Flexible and Dynamic
integration of functions in one open space
De Meerpaal, Dronten
De Meerpaal in Dronten is the built manifesto with which the architect Frank van Klingeren took up a stance in the 1960s against the overweening division into functions in the design practice of those days. He not only brought together widely diverse activities in a single building, but refrained from separating them there
In practice this set-up was not to last long and the original character of De Meerpaal was soon lost in a welter of interventions. Changes in the immediate vicinity, moreover, had caused De Meerpaal to grate against its context. All this induced the local authorities to hold an invited competition in 2000 for a new Meerpaal.
In atelier PRO's winning design, which opts for recycling instead of demolition and new-build, De Meerpaal survives as a monument of Dutch architecture from the second half of the 20th century, be it modified to suit the current urban context and geared to present-day use. In planning terms the complex and the current urban plaza are welded into a whole: the jutting awning makes the building part of the plaza while the plaza for its part penetrates the building with one of its elevations. The pay-off is a roofed urban plaza behind a glazed wall which can be slid open during fine weather. On the urban front the plaza is brought back into prominence by the new fly tower.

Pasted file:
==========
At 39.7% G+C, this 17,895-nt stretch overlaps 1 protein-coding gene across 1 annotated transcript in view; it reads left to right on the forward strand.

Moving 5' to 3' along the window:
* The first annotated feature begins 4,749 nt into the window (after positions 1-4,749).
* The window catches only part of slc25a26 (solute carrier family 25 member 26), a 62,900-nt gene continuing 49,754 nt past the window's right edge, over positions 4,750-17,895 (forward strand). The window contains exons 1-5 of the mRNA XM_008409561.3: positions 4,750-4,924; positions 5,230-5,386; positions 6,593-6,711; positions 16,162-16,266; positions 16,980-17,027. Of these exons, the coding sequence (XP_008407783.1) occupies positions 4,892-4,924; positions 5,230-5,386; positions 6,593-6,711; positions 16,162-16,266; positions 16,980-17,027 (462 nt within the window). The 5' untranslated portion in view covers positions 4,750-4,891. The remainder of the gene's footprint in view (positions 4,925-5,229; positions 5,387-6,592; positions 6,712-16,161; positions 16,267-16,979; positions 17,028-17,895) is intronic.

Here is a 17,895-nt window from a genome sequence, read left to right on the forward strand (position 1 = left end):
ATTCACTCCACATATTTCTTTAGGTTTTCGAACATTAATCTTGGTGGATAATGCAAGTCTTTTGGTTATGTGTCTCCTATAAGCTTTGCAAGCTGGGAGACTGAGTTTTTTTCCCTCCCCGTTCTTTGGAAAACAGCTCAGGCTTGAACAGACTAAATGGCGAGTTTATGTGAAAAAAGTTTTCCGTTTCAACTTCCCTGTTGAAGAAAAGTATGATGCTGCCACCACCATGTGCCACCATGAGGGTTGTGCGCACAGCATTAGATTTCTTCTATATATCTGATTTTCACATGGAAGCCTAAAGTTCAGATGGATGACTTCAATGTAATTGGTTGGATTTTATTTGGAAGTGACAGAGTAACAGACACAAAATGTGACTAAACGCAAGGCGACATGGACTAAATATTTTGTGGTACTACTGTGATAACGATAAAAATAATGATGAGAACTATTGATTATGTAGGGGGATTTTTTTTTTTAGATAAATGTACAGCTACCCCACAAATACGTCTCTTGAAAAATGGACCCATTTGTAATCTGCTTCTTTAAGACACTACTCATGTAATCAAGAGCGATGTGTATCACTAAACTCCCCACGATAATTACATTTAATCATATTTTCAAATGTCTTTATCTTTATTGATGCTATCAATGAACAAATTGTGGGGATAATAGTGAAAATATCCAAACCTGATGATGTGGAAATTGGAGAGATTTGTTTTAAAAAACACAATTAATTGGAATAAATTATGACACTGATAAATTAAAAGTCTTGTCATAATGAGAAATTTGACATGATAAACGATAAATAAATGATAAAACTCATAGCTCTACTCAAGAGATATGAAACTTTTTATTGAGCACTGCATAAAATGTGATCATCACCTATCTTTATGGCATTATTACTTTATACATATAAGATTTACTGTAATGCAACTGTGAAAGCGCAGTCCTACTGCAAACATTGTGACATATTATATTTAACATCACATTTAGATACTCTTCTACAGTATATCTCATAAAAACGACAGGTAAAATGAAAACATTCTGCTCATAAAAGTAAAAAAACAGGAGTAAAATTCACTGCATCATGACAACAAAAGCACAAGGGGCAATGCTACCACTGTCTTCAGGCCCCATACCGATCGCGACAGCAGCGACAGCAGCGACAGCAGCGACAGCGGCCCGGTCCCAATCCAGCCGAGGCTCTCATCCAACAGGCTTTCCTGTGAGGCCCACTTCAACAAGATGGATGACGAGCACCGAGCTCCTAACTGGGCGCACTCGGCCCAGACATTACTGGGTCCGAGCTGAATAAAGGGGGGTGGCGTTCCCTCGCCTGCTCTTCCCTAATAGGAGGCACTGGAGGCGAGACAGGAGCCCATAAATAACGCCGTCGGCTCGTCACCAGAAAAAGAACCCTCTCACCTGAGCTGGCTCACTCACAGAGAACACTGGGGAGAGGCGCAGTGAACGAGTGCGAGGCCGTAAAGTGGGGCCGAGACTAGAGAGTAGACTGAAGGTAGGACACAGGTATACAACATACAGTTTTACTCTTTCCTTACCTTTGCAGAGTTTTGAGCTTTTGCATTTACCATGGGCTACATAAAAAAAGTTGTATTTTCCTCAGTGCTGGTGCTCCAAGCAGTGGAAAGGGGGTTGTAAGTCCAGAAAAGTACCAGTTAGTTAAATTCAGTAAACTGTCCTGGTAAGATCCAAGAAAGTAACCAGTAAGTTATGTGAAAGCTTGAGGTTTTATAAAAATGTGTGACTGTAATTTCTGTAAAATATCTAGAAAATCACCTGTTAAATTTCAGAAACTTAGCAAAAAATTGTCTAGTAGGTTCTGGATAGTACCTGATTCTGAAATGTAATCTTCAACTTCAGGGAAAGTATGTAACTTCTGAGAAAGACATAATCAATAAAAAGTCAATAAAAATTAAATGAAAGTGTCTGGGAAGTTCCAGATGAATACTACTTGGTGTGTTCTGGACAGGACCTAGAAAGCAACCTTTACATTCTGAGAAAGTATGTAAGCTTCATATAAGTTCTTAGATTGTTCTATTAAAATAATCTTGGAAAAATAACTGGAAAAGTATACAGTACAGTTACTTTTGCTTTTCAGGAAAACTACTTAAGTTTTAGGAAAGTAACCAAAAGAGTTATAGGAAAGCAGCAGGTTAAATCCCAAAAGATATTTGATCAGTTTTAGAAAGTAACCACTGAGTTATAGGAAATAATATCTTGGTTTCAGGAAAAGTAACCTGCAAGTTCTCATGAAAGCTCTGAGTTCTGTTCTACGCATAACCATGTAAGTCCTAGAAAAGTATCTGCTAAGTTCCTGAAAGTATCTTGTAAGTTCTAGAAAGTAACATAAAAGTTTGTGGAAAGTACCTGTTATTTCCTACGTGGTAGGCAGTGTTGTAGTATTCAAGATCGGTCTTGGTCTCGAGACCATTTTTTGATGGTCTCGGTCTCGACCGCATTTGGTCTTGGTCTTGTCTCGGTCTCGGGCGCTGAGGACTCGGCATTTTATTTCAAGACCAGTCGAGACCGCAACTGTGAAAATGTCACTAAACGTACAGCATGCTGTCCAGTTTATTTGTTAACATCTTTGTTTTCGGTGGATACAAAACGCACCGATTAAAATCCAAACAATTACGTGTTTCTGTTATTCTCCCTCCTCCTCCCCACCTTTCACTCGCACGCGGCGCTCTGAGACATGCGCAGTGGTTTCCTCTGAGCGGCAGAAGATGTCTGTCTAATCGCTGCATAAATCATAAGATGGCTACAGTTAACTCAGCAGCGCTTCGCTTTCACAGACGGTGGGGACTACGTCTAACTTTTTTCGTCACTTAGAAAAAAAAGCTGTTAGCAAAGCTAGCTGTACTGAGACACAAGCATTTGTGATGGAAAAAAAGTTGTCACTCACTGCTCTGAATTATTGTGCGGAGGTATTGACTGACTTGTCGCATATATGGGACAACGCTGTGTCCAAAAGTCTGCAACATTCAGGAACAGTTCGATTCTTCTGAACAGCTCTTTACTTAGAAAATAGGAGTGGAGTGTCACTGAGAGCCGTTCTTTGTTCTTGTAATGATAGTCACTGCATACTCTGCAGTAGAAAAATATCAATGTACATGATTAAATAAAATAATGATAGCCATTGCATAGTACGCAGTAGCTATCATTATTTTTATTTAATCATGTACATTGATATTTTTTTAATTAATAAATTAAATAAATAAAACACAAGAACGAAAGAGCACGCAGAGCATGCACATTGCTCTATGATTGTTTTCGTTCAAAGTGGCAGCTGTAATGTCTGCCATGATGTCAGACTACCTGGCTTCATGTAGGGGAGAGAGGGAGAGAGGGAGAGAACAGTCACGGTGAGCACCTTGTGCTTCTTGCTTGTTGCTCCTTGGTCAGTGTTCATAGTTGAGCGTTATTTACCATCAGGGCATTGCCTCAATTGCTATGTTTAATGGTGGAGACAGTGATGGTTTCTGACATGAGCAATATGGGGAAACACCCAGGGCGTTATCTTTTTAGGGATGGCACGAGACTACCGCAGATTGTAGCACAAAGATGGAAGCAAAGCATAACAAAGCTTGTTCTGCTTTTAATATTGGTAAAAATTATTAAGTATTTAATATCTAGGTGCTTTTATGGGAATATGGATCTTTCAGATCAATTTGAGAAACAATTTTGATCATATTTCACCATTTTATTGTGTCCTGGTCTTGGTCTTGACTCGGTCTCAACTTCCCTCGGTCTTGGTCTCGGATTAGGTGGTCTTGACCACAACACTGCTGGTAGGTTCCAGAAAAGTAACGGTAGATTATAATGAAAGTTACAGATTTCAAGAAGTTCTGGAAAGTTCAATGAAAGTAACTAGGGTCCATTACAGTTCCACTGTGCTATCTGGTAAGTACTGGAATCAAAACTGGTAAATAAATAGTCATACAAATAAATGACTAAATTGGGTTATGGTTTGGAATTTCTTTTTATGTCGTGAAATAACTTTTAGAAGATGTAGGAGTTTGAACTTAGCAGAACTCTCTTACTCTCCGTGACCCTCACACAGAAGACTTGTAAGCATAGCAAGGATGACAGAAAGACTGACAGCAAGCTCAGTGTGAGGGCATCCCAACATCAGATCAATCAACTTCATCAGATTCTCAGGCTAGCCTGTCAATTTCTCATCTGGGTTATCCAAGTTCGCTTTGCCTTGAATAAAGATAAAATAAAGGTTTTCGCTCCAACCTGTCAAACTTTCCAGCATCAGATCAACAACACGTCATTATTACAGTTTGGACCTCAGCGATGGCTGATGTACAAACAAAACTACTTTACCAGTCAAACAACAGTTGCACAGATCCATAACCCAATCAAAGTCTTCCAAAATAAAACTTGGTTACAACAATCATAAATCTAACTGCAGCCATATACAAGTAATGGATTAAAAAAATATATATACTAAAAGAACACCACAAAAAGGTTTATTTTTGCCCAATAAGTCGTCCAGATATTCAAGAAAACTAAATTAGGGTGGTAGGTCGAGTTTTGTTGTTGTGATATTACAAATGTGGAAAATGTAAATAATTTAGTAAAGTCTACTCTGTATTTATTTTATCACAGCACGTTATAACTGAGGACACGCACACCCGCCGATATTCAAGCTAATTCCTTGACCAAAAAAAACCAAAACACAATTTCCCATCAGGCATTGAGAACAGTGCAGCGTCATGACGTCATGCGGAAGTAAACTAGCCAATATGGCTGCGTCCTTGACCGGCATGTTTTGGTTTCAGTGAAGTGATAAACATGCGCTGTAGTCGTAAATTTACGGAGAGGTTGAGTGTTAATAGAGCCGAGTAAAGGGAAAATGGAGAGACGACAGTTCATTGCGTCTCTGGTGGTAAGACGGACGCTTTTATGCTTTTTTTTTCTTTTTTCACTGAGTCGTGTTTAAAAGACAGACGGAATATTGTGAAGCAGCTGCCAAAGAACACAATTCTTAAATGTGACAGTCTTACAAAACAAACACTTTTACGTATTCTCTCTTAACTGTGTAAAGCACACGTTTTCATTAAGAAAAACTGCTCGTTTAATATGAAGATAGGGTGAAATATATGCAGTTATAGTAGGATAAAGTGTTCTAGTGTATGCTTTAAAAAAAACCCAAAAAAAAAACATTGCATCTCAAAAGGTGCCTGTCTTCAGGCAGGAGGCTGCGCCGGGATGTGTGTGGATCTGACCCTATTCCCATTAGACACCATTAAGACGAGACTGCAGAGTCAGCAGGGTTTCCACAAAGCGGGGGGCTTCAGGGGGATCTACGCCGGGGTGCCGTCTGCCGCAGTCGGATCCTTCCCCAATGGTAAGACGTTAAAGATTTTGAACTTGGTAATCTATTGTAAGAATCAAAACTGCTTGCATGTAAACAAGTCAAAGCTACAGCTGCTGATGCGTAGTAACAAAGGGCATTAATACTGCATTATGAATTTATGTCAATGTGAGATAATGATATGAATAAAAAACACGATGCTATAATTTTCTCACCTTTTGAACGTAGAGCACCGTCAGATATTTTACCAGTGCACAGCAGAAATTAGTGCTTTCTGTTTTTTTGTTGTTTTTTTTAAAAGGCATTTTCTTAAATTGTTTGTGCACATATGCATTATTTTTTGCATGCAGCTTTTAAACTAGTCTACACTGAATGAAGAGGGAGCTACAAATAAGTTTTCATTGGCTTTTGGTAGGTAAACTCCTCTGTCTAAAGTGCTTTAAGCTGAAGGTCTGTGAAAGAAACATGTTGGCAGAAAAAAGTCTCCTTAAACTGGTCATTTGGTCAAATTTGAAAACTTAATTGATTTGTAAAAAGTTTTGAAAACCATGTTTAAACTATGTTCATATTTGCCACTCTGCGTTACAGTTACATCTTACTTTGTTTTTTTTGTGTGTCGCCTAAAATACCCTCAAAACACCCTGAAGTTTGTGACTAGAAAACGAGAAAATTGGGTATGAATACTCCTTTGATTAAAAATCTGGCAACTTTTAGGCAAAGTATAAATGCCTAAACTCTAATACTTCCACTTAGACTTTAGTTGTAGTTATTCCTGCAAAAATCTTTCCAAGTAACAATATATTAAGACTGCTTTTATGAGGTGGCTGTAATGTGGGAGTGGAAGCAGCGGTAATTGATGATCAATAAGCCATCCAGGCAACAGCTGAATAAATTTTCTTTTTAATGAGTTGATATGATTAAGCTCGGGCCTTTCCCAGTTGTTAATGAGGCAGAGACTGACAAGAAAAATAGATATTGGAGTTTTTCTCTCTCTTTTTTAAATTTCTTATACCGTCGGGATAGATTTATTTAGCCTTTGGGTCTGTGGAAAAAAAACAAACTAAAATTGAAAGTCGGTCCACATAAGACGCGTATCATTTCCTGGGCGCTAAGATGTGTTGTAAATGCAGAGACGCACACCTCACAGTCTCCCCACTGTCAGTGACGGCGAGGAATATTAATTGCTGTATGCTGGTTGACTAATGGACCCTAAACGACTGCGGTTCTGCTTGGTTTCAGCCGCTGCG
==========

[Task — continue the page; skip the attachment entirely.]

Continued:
Because of the idea these days that functions should keep out of each other's way, De Meerpaal is not to be returned to its original state. Some of the characteristic elements of Van Klingeren's design are back in view, however: the glass box, the roof held aloft by columns and the oval volume. This latter volume will not retain its original function of open theatre but transmute into an enclosed cinema topped with a terrace which acts as a node for the building, pulling together its various use forms with footbridges. New building parts, such as the theatre, the school of music and the library, are scattered loosely about the sheltered and slightly sunken plaza entirely in the spirit of the original building. Van Klingeren's roof is to continue its job of creating visual unity and cohesion.